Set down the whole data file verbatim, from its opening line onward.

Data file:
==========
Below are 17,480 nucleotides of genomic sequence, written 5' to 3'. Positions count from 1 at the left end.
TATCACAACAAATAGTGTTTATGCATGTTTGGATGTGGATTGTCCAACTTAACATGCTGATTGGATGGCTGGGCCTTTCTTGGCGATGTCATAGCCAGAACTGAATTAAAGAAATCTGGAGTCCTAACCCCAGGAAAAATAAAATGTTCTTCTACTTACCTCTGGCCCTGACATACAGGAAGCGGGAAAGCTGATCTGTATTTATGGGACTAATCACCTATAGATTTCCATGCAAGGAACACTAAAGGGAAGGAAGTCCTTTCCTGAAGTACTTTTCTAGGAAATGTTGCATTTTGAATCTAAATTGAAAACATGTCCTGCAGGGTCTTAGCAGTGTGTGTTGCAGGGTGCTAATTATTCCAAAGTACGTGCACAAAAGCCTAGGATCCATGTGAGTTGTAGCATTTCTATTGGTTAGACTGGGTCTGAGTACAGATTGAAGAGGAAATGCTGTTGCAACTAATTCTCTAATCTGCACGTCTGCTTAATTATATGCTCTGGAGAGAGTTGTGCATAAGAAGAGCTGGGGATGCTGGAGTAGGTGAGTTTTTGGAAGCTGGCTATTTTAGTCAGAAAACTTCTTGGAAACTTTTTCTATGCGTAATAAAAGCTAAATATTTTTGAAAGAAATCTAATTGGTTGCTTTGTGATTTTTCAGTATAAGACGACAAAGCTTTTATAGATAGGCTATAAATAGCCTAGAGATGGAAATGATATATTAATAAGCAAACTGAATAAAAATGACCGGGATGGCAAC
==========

Below are 17,480 nucleotides of genomic sequence, written 5' to 3'. Positions count from 1 at the left end.
TATCACAACAAATAGTGTTTATGCATGTTTGGATGTGGATTGTCCAACTTAACATGCTGATTGGATGGCTGGGCCTTTCTTGGCGATGTCATAGCCAGAACTGAATTAAAGAAATCTGGAGTCCTAACCCCAGGAAAAATAAAATGTTCTTCTACTTACCTCTGGCCCTGACATACAGGAAGCGGGAAAGCTGATCTGTATTTATGGGACTAATCACCTATAGATTTCCATGCAAGGAACACTAAAGGGAAGGAAGTCCTTTCCTGAAGTACTTTTCTAGGAAATGTTGCATTTTGAATCTAAATTGAAAACATGTCCTGCAGGGTCTTAGCAGTGTGTGTTGCAGGGTGCTAATTATTCCAAAGTACGTGCACAAAAGCCTAGGATCCATGTGAGTTGTAGCATTTCTATTGGTTAGACTGGGTCTGAGTACAGATTGAAGAGGAAATGCTGTTGCAACTAATTCTCTAATCTGCACGTCTGCTTAATTATATGCTCTGGAGAGAGTTGTGCATAAGAAGAGCTGGGGATGCTGGAGTAGGTGAGTTTTTGGAAGCTGGCTATTTTAGTCAGAAAACTTCTTGGAAACTTTTTCTATGCGTAATAAAAGCTAAATATTTTTGAAAGAAATCTAATTGGTTGCTTTGTGATTTTTCAGTATAAGACGACAAAGCTTTTATAGATAGGCTATAAATAGCCTAGAGATGGAAATGATATATTAATAAGCAAACTGAATAAAAATGACCGGGATGGCAAC